Whether the mandate stands or falls and takes the healthcare law with it, one thing that will not change is the fact that many Americans will remain dependent on insurance companies for how they pay for their healthcare.
Doctor Stewart Segal provides a healthy reminder about why this is not an ideal situation, and recounts the experience that two of his patients had attempting to get healthcare that is affordable for their chronic problems:
Patient #1 must stop taking the medication that is controlling his neurogenic pain. Pain produced by a malfunctioning nerve can be extremely severe. Patient #1 must go on an older version of his current medication. In its day, gabapentin was a good medication. Unfortunately, doses capable of relieving significant pain made people groggy. Patient #1 can save money and be groggy, suffer with pain, or pay out of pocket. I assume the insurer is betting that Patient #1 can’t afford to be groggy (he is employed and has a life to live) and will pay out of pocket rather than suffer in pain!
Patient #2 has a truly horrible history of heart disease. His cholesterol profile is just as horrible. He is on a high dose statin (for the control of HDL and LDL) and still has markedly elevated triglycerides (another dangerous fat in his blood stream). He has taken over-the-counter fish oil to no avail. His insurer denied my request for Lovaza, an FDA approved medication for the treatment of his disorder. In this case, there is no generic nor similar medication. There are other generic medications that treat high triglycerides, but they all have the potential to adversely interact with his statin. Patient #2 can either pay out of pocket for his Lovasa or risk a ride in an ambulance or hearse.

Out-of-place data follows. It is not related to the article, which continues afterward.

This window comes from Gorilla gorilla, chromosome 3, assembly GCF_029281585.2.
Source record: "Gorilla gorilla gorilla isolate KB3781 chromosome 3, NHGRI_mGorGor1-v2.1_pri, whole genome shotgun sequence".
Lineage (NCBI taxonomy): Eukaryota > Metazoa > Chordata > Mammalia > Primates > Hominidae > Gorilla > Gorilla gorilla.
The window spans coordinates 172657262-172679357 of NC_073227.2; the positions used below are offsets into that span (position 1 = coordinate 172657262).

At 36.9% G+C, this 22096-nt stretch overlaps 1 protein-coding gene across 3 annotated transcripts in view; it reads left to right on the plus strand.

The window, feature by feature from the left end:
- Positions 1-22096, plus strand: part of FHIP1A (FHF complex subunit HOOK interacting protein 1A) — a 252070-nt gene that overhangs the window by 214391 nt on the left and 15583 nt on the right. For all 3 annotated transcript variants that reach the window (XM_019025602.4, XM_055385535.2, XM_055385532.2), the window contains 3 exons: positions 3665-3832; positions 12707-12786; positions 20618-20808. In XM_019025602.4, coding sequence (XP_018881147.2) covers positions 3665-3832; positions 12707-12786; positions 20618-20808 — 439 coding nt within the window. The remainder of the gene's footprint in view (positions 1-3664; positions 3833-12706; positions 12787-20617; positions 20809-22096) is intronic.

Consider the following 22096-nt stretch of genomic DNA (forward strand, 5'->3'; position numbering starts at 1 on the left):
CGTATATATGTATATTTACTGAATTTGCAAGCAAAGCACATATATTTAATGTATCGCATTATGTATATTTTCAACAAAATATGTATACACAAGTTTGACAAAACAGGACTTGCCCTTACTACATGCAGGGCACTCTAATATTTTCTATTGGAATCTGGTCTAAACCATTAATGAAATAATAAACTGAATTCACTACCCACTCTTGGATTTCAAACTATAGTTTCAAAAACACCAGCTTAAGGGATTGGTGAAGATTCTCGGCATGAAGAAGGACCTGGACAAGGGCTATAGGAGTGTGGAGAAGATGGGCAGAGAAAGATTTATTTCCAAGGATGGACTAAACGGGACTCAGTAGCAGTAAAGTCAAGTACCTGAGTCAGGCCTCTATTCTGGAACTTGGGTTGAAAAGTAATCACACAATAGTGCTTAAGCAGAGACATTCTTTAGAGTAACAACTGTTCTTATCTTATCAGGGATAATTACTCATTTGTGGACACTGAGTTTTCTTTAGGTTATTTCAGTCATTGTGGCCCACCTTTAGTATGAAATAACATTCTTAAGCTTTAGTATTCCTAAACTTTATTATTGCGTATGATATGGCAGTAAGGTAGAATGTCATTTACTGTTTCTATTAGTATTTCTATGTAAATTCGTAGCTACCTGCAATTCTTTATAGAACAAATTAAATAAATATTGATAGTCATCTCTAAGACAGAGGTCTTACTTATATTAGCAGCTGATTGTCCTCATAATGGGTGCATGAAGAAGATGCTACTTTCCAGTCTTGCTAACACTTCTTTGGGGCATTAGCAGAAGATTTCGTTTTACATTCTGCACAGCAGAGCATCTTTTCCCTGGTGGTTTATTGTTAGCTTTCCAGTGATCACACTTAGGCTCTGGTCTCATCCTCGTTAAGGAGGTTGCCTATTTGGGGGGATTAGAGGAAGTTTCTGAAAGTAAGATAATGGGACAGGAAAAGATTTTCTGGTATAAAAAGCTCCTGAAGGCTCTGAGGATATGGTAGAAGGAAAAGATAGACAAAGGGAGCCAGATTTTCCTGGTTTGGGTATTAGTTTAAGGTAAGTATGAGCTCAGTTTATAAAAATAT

…As your doctor, I can only do so much. My staff fills out seemingly endless forms, only to get denials. As a patient, you have multiple recourses. Most patients fear insurers and will not challenge them. They simply pay up. Others go to their HR department and fight. Those who are self insured should contact their agents or brokers and fight for the right not to fail. Brokers make their living selling insurance and, when their livelihood is challenged, can accomplish what doctors and patients cannot.
Until the public demands value for their money, insurers will continue their plunder. Take control of your health. Do everything you can to maintain your body. It’s yours for a lifetime. The healthier you are, the less you will need insurers and medications.
A lot has been said about the 'onerous' infringement of liberty that takes place when people are forced to purchase insurance. Less has been said about how the practices of insurance companies themselves are hardly the most liberty-enhancing ones in the world.